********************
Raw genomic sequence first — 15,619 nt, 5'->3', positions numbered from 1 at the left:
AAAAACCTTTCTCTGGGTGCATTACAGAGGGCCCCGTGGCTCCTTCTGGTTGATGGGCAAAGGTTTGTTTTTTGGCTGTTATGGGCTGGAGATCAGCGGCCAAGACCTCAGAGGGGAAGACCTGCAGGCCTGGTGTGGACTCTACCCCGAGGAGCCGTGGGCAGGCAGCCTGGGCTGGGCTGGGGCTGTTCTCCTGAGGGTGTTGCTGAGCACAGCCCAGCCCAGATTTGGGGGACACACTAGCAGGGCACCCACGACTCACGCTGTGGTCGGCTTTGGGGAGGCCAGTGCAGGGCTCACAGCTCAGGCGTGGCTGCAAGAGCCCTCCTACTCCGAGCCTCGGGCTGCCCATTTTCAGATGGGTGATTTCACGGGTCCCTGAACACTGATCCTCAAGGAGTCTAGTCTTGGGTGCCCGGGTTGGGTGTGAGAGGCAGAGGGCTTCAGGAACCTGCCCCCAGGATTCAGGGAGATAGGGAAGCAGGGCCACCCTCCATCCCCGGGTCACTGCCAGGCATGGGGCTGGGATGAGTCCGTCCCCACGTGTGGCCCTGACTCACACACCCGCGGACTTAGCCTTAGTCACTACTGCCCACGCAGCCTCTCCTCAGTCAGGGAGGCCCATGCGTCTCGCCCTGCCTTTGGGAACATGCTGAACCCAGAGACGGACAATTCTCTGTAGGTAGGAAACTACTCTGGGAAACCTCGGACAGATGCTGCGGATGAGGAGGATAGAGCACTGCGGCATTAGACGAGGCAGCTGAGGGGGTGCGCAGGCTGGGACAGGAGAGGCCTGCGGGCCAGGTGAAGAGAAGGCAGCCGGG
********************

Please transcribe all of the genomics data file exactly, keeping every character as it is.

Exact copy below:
Raw genomic sequence first — 15,619 nt, 5'->3', positions numbered from 1 at the left:
AAAAACCTTTCTCTGGGTGCATTACAGAGGGCCCCGTGGCTCCTTCTGGTTGATGGGCAAAGGTTTGTTTTTTGGCTGTTATGGGCTGGAGATCAGCGGCCAAGACCTCAGAGGGGAAGACCTGCAGGCCTGGTGTGGACTCTACCCCGAGGAGCCGTGGGCAGGCAGCCTGGGCTGGGCTGGGGCTGTTCTCCTGAGGGTGTTGCTGAGCACAGCCCAGCCCAGATTTGGGGGACACACTAGCAGGGCACCCACGACTCACGCTGTGGTCGGCTTTGGGGAGGCCAGTGCAGGGCTCACAGCTCAGGCGTGGCTGCAAGAGCCCTCCTACTCCGAGCCTCGGGCTGCCCATTTTCAGATGGGTGATTTCACGGGTCCCTGAACACTGATCCTCAAGGAGTCTAGTCTTGGGTGCCCGGGTTGGGTGTGAGAGGCAGAGGGCTTCAGGAACCTGCCCCCAGGATTCAGGGAGATAGGGAAGCAGGGCCACCCTCCATCCCCGGGTCACTGCCAGGCATGGGGCTGGGATGAGTCCGTCCCCACGTGTGGCCCTGACTCACACACCCGCGGACTTAGCCTTAGTCACTACTGCCCACGCAGCCTCTCCTCAGTCAGGGAGGCCCATGCGTCTCGCCCTGCCTTTGGGAACATGCTGAACCCAGAGACGGACAATTCTCTGTAGGTAGGAAACTACTCTGGGAAACCTCGGACAGATGCTGCGGATGAGGAGGATAGAGCACTGCGGCATTAGACGAGGCAGCTGAGGGGGTGCGCAGGCTGGGACAGGAGAGGCCTGCGGGCCAGGTGAAGAGAAGGCAGCCGGG